Hennepin County District Judge Fred Karasov, who is in rehabilitation after a cardiac arrest, won't follow through with the Dec. 31 retirement that his family announced last month.
Gov. Tim Walz on Monday granted a request to rescind the 66-year-old judge's retirement request that he had signed Nov. 18.
Walz's order signed Monday said that based on information from physicians, Karasov's conservator and co-guardians, the judge no longer met the requirements for a disability retirement because of "significant improvement" in his condition.
Karasov had submitted the request to stay on the bench, "by and through his conservator and co-guardians," on Dec. 10, Walz's letter said.
There is no indication when the judge will be able to return to the bench in Hennepin County's busy Fourth District.
Dulce Foster, a lawyer acting as a spokeswoman for Karasov's family, said in an e-mail that the decision to rescind his retirement was made "to allow more time for his rehabilitation and recovery."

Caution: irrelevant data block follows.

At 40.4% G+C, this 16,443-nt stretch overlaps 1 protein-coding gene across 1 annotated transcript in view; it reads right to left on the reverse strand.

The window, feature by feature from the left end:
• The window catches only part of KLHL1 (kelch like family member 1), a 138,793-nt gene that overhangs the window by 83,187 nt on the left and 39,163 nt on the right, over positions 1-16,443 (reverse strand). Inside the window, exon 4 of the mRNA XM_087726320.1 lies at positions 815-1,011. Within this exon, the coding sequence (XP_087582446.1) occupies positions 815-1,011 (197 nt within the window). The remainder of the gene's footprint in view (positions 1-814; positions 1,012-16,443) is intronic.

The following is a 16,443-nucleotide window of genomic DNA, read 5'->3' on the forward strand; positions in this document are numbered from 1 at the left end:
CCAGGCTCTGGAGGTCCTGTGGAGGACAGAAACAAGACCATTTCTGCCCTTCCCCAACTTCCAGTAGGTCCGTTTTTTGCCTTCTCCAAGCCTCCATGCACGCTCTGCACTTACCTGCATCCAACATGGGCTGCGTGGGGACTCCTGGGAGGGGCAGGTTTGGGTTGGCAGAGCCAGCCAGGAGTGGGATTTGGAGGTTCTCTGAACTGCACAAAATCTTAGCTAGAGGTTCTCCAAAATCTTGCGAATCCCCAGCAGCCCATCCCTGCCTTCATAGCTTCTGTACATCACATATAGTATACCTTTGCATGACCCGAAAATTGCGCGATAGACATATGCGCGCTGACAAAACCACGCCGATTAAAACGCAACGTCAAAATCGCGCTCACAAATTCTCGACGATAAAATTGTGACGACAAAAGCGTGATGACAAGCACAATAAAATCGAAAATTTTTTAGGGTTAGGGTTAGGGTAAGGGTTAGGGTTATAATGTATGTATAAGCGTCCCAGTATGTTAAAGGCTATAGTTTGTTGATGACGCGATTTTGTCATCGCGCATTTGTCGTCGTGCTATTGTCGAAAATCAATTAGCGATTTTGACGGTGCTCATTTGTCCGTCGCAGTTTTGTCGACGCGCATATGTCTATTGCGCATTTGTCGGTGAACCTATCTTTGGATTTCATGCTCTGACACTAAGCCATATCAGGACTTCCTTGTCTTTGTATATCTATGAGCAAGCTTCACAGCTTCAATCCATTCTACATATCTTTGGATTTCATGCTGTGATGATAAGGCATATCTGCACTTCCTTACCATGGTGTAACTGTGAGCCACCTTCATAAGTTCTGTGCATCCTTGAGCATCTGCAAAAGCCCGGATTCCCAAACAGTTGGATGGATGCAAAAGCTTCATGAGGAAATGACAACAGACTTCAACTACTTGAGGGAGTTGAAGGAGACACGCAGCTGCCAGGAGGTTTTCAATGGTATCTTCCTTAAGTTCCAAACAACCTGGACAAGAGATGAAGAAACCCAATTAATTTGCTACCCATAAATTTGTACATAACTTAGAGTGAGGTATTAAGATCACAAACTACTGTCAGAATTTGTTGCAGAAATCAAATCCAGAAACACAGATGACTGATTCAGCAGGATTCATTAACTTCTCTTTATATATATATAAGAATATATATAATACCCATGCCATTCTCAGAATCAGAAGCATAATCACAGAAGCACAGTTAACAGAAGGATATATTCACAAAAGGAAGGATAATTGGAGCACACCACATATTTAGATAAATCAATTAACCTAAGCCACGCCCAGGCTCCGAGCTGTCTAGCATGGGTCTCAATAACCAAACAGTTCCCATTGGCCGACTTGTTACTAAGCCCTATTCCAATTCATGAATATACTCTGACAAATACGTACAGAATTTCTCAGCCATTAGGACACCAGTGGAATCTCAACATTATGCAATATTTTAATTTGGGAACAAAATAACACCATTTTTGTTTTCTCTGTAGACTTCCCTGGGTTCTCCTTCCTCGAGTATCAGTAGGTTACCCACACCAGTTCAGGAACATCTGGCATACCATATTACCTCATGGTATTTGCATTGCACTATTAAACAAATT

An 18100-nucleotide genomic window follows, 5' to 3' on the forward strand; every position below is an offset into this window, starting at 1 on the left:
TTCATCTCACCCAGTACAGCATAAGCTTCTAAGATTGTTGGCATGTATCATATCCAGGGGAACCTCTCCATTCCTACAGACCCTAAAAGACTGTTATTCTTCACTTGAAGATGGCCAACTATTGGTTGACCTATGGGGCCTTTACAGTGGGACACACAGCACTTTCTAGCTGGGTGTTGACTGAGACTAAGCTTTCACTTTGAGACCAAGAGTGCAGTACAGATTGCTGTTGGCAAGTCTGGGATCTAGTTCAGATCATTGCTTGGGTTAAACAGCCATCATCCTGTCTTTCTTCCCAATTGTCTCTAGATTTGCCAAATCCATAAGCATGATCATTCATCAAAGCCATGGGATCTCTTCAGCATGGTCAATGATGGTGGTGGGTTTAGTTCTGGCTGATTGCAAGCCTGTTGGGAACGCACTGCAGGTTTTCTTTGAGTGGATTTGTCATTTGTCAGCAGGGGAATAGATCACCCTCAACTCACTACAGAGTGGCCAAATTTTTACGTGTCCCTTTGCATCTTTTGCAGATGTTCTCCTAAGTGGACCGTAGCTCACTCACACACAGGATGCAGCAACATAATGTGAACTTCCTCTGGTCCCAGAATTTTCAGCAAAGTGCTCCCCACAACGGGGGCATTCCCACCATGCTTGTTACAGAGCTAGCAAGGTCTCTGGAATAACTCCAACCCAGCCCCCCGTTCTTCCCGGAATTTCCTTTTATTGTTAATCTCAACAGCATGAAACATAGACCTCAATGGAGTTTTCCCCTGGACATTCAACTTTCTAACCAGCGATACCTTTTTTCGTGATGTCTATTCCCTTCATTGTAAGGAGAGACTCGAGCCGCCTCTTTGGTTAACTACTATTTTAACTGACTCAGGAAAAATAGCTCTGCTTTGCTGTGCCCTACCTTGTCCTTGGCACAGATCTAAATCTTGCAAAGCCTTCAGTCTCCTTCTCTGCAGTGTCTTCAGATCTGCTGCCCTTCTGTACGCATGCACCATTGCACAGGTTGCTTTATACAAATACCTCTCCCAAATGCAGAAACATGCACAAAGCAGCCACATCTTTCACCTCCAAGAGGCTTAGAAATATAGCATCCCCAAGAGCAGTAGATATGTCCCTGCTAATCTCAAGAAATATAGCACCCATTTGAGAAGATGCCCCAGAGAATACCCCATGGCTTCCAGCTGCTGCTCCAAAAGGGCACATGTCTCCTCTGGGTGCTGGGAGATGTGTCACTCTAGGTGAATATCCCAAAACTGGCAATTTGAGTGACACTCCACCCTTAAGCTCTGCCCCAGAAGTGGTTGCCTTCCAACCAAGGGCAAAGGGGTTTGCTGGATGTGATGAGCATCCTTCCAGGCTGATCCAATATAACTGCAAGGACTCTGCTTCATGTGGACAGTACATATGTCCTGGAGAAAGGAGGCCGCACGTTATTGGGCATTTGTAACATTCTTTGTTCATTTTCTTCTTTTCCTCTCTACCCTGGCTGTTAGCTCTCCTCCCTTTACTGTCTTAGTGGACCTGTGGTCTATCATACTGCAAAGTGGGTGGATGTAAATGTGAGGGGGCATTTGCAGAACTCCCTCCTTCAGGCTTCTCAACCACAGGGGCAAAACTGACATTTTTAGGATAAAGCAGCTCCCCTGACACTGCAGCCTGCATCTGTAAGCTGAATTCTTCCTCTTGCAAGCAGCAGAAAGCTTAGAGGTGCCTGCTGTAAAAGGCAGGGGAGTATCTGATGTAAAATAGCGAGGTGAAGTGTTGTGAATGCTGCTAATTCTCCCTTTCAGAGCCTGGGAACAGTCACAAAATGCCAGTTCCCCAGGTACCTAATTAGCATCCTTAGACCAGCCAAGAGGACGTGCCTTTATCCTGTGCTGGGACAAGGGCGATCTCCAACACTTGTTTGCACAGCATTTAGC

She declined to answer additional questions.
Karasov has been in the hospital and long-term care facilities since his heart stopped and he collapsed Sept. 7 while exercising at a fitness club.
His brother Robert has kept friends and family apprised of his condition through a CaringBridge website.
On Monday, Karasov was cleared to move to the Courage Kenny Rehabilitation Institute in Golden Valley, a significant step in his rehabilitation, according to a post on the site.
Karasov's cognitive and physical activity have been steadily improving, the post said.
Karasov was a fixture at the courthouse since he became an assistant Hennepin County attorney in 1982.
Then-Gov. Tim Pawlenty appointed him to the bench in 2008 where he was an outgoing and respected friend and colleague.
Karasov also was a judge advocate general in the Minnesota Army National Guard. Eleven months after he joined the bench, he went on a seven-month deployment to Iraq with the National Guard's 34th Red Bull Infantry Division.
Disabled judges receive their full salary for a year after they've become disabled but don't collect it beyond the mandatory retirement age of 70.
Disability benefits begin after a year.